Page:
It was a spur of the moment thing, so I wasn't dressed real fancy, my horses weren't groomed, we were using my cell phone instead of my dslr, and my friend is not a photographer. The photos weren't perfect - they are a bit too grainy to be able to enlarge them.

I just don't have many pictures of me with my horses. I have lots of pics that I've taken - but since I've taken them, I'm not in them. We have someone at the barn who does photoshoots, and I've thought about hiring her, but with two gray horses, getting ready for an evening shoot is an all-day job and I just don't have the desire.

I think this one is my favourite though it's a little eerie.

It kind of looks like we are all crossing over together. Should I ever get into a devastating car crash while hauling both of my horses, this is the picture to use.

I'm going to start throwing my good camera in the car for my evening trips out to the barn. Maybe I'll get lucky and get a second chance at these pictures. Maybe I'll throw some better boots and a jacket in too, just in case.

Thursday, 29 August 2019

She's Back!

I rode Phantom on Wednesday for the first time since her hock injections last week. She was feeling pretty good!

She was pretty forward at a trot right at the beginning - much better than the last couple of rides where she shuffled like a senior citizen pushing a walker. The right lead canter felt fantastic. The trickier left lead got better through the ride.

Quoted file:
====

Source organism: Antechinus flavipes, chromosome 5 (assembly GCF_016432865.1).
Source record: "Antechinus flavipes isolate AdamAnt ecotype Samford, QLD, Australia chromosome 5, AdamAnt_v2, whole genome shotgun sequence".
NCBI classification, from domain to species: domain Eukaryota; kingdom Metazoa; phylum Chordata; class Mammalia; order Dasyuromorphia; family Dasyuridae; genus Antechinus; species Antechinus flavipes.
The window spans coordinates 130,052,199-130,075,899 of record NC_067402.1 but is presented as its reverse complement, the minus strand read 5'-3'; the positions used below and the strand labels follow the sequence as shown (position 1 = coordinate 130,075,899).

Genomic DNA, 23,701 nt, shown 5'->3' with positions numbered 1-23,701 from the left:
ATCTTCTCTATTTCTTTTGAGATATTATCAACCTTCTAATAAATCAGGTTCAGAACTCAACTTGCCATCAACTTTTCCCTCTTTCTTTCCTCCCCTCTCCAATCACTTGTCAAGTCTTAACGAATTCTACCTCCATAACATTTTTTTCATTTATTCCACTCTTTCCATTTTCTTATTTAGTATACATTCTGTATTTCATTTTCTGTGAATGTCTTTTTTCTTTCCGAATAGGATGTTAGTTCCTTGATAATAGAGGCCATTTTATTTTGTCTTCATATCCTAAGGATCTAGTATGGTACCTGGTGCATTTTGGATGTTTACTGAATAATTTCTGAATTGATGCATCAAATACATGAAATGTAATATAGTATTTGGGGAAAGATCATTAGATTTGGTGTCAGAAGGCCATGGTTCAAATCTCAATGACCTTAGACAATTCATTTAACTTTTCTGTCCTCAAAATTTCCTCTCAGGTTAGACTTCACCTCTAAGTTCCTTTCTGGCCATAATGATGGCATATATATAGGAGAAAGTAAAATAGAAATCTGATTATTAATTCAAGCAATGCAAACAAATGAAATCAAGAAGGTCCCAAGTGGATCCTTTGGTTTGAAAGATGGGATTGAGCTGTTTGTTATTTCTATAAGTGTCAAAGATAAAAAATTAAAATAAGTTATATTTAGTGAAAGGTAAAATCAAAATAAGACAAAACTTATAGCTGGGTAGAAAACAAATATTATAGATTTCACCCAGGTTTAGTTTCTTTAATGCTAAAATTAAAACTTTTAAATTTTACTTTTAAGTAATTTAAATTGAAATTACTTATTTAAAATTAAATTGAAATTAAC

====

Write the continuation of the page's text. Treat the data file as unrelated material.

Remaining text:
She's not fit, and she's not strong. I didn't do a ton with her - she was trying hard to do what I asked and kept her brain in her head (shockingly as she hadn't been ridden in a week and a half).
Chill poneh.
Phantom was still a bit stiffer laterally to the left than normal. This was something I've noticed creeping in over the last little bit. I think her left hind was bothering her more than her right. She wasn't her normal self to the left, but better than before getting her hocks done. And it got better through the ride.

We're taking a field trip on Thursday so I had to clean her up a bit. Her tail was yet again a disgusting yellow and brown instead of white. Her hind legs weren't much better. I shampoo'd her tail three times before it was deemed acceptable. I left her fly sheet off for the night - there shouldn't be too many mosquitos out when it's 6 degrees celsius (feels like 4). Winter is coming!

Tuesday, 27 August 2019

Speed Bumps

I finally got my ducks in a row, and took a babysitter (Pony Grandma) out to the barn with me so that I could school Cisco over some jumps.

And by jumps I mean itty bitty crosspoles.
Bigger than this one though!
Since I hadn't jumped Cisco since our last attempt a couple of months ago when I fell off him for the first time and we had to break it right back down to a pole on the ground, getting over itty bitty crosspoles was the goal for the day.
This is what happened last time. 
When I first got on him, I wasn't sure if this was going to be a good day for working over little jumps. He was a bit up - it was quite windy out, and something was flapping in the scary end of the arena, making the end even scarier than normal. The pigeons were being super noisy and flappy. And Cisco was in the arena by himself, which always means he's a bit more forward than normal.

But hey, my jumps were set up, and I had someone with me. Must make the most of it!

We started over the tiniest crosspole I could make - really just a raised trot pole. I had chosen the standards that had the holes that went the lowest, so the cups were maybe about 4" off the ground. I had just set up two singles on each quarter line. The plan was mostly to jump them coming out of the scary end. He sucks back a bit if we are heading into it, and I didn't want to make getting over the jump more difficult at this point.